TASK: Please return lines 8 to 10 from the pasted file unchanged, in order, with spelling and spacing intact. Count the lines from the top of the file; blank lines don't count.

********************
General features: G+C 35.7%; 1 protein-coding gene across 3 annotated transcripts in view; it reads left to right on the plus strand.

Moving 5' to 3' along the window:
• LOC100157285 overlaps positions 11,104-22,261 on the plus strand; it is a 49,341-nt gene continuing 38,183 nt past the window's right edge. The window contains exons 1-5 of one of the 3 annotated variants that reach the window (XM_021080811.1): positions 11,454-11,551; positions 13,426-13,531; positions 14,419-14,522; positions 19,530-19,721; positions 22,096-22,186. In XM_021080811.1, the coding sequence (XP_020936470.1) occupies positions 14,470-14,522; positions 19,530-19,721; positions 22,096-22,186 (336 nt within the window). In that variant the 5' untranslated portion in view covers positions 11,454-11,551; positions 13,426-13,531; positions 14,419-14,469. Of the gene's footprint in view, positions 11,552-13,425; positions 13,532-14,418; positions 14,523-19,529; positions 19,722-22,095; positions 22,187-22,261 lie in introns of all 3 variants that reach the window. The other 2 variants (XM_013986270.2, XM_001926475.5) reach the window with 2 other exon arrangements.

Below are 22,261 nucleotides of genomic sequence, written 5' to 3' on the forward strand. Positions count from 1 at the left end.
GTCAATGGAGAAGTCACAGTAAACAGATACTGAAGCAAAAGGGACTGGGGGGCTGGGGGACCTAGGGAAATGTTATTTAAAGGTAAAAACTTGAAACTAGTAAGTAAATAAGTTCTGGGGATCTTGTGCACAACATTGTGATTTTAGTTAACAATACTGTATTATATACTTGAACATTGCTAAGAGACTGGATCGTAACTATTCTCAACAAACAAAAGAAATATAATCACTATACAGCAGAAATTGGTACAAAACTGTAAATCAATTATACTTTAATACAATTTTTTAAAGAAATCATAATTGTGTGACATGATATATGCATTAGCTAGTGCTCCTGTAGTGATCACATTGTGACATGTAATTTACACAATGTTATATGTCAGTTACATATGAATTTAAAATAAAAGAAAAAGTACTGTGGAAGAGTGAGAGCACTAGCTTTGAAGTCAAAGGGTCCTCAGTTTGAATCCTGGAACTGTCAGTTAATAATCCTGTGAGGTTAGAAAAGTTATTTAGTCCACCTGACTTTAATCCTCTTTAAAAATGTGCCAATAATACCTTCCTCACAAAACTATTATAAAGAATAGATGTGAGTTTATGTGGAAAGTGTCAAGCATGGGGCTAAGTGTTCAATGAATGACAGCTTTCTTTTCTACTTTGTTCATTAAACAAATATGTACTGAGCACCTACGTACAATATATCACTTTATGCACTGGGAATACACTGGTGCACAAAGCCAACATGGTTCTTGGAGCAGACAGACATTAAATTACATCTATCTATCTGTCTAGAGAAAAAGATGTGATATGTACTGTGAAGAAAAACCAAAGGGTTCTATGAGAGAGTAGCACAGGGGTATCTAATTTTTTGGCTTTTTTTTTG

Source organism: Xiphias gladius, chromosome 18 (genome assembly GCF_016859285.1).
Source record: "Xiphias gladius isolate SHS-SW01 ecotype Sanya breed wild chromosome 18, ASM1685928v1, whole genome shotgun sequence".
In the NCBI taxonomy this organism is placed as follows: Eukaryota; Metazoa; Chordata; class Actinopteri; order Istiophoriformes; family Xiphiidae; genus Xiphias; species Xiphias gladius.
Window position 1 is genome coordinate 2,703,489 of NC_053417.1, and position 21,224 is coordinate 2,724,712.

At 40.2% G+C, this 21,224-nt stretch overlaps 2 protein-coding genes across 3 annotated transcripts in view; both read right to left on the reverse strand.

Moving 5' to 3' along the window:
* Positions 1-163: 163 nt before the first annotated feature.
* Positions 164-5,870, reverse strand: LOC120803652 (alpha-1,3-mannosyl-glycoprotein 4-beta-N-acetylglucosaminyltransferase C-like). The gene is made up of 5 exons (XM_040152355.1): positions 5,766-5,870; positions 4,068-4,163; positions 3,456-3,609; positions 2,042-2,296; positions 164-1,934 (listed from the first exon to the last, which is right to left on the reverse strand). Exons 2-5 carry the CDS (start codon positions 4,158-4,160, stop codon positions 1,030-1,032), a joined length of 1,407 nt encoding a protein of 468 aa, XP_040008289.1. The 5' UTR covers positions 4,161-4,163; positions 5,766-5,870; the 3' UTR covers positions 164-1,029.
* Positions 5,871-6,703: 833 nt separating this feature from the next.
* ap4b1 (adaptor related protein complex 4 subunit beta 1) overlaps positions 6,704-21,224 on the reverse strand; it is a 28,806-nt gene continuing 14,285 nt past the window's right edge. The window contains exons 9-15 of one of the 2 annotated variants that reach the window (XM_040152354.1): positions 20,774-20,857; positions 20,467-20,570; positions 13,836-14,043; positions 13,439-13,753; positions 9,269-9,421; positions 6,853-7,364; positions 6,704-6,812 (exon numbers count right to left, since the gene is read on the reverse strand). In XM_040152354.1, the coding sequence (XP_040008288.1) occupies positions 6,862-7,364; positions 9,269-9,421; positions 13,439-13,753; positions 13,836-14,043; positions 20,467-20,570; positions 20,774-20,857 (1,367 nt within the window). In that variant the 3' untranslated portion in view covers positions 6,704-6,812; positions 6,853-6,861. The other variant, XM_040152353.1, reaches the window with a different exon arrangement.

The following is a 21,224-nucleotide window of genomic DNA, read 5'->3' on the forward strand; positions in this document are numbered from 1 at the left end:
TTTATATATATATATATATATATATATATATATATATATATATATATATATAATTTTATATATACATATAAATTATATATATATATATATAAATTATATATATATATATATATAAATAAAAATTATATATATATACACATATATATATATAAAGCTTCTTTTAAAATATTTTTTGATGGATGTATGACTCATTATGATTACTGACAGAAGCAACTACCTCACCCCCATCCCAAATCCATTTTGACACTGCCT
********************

In the NCBI taxonomy this organism is placed as follows: Eukaryota; Metazoa; Chordata; class Actinopteri; order Istiophoriformes; family Xiphiidae; genus Xiphias; species Xiphias gladius.
Window position 1 is genome coordinate 2,703,489 of NC_053417.1, and position 21,224 is coordinate 2,724,712.

At 40.2% G+C, this 21,224-nt stretch overlaps 2 protein-coding genes across 3 annotated transcripts in view; both read right to left on the reverse strand.